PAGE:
1. Yeah, I’m with Hannah. I’ve seen it more often than not…people purposefully dropping that GU packet on the ground after sucking it down. You can’t convince me that THAT MUCH trash ends up out there by accident. I’ve been running and racing for 10 years now, and somehow always seem to still have my trash in my camelbak at the end of the race. So maybe instead of sharing my righteous blog post 😉 I should be giving lessons on how to better shove your crap into your bag so it doesn’t accidentally get neglected?

    Seriously, I get that some of it is accidental. But being tired or “distracted” is absolutely ZERO excuse for trashing our beautiful mountains and trails. It’s just lazy.

  2. Matt – I really like the vibrant, almost story-telling type voice you use with your writing…. and I totally disagree with you.
    I have been a competitive athlete in a variety of sports for over 15 years and have experienced a wide variety of racing venues, sizes, and levels of respect for place. Contrary to what you claim your experience to be, I have seen countless examples of people deliberately leaving trash on the course. Some of these litterers (yes, that’s what they are) don’t want to carry a sticky, empty wrapper; others don’t want to bother themselves with empty foil and plastic; others simply don’t have the “this is wrong” programming about littering, and many (if not most) racers don’t have a sense of relationship with the place/ownership of it, and really think nothing of deliberately dropping wrappers. To think that everybody is doing this accidentally and out of the goodness of their well-intending hearts is naive.

  3. I can’t disagree more. I run all types of races and this is a issue in all forms of racing. But in the woods they can’t run a street sweeper to clean up the mess. IF YOU BRING IT OUT THERE BRING IT BACK WITH YOU. It’s that simple. This should be key in any race you participate in. Making excuses for people who are too lazy or just don’t care is sad.

  4. On at least 3 separate occasions in my last year of OCR, I get 30 or so yards past a water station and I come across paper/platstic cups turned upside down and placed on top of the plant life. Like some “hey, some asshole was here” crown. You absolutely WILL NOT be able to convince me that those were accidents, and those people need to be called out.

    And those are the people for which these posts you are complaining about are aimed.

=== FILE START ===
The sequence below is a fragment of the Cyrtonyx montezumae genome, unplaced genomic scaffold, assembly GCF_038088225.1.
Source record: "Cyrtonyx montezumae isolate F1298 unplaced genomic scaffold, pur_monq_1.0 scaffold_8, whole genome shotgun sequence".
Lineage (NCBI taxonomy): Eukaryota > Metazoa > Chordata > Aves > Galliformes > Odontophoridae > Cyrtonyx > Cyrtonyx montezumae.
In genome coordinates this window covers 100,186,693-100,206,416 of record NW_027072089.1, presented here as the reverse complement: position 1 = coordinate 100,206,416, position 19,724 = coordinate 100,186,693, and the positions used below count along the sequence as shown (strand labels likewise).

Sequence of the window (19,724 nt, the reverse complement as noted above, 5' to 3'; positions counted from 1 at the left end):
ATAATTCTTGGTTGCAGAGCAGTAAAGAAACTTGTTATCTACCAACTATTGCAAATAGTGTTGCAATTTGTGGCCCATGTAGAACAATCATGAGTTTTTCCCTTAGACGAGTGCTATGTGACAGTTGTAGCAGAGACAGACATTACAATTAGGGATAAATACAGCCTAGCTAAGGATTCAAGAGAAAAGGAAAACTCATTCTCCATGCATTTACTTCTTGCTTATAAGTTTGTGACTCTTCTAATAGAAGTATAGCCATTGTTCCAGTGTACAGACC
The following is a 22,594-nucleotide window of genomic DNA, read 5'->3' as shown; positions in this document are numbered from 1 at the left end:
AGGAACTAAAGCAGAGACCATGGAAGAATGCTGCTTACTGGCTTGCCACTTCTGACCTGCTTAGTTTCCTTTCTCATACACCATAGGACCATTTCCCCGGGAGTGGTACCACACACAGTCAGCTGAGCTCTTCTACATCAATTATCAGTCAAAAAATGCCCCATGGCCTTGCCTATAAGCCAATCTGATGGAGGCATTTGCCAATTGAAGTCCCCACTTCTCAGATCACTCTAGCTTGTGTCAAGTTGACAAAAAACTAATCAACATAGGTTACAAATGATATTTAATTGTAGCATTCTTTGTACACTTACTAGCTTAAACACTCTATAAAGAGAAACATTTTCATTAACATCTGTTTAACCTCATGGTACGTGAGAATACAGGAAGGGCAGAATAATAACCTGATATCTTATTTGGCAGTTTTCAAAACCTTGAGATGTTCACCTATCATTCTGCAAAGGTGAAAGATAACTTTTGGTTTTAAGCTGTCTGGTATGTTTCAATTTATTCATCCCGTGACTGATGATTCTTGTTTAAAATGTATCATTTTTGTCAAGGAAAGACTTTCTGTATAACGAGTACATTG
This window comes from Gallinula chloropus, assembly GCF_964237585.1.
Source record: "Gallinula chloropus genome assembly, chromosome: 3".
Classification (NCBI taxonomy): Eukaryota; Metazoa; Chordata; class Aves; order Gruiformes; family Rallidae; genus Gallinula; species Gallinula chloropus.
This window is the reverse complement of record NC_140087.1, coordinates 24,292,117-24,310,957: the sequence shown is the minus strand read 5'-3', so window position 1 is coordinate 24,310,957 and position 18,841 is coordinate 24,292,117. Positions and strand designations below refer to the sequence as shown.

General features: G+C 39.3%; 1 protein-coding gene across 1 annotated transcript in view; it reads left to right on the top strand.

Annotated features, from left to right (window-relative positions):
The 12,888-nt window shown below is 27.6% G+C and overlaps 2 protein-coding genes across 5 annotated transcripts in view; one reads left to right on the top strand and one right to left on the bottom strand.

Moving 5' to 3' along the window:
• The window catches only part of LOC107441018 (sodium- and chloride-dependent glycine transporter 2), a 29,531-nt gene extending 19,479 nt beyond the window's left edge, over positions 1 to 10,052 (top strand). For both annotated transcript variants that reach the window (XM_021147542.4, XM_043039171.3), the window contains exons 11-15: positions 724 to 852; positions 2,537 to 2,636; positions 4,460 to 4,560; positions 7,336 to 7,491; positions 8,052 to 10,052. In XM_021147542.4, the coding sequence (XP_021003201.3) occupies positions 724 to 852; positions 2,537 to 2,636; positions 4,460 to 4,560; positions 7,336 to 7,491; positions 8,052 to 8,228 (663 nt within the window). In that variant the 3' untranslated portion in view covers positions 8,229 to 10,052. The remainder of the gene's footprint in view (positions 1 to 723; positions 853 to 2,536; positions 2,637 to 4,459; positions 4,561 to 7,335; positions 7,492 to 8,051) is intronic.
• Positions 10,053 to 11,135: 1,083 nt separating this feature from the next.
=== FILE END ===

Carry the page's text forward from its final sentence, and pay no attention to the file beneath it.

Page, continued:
5. Unfortunately, you have blinders on Matt. I am far from a tree hugging OCR fan but reading your article at best infuriated me and at worst disappointed me. The trash I saw at last year’s VT UB was unprecented and I’ve run in some of the largest marathons on the east coast for the past 15 years. There is a difference between dropping your trash near a road water station where there are trash cans and volunteers, who signed up to clean up our trash AND haphazardly dropping your trash on a remote path in the middle of a single track overgrown mountain trail. If OCR wants to be taken seriously and turn the corner among mainstream competitive and leisure racers, they must respect the sacred land the franchises so quickly tought as the positive draw to their close-to-nature events. #disappointed

  6. “No one is doing it on purpose.”? THAT is the problem. People have become so oblivious to their own actions that they don’t realize they are doing it. THAT is why we need to continue to bring awareness to the issue. People don’t intentionally throw their cigarette butts out the window of on the sidewalk but they do it, and that’s one of the worst kinds of littering in the US. This issue has to be treated like we teach our small children, you have to hold their hands and sometimes yell at them until they get it. It’s very simple, if you pack it in, pack it out.

    1. THIS.

      I love you Matt but this entire article is a bunch of garbage. If thousands of people can go to a Burning Man and leave it like they were never there, we can spend one day on a course and mind ourselves.

      And not only have I seen people purposely dip their bandage but I’ve totally called them out (loudly) on it. Most have the sense to at least look embarrassed. But the point is it shouldn’t be happening because we should be more mindful.

  7. Yes, because the first thing I think about when I see wrappers and plastic containers on a trail (race-related or otherwise) was “Man, that person really put it there with malice intent.”

    No… sorry Matt but completely disagree. Bringing awareness to the issue of littering the trails with junk is a more important issue than the possible mental state of committing the act. Pack it in and pack it out. If you can carry a Wreck Bag, you can carry your trash.

  8. Matt had a good point, the intensity of the moment and a certain randomness certainly have something to do with race litter, but dropped trash also reflects the idea behind the 1968 “Tragedy of the Commons” which reflects the notion that people are motivated to use public spaces to the utmost while taking the least responsibility for them.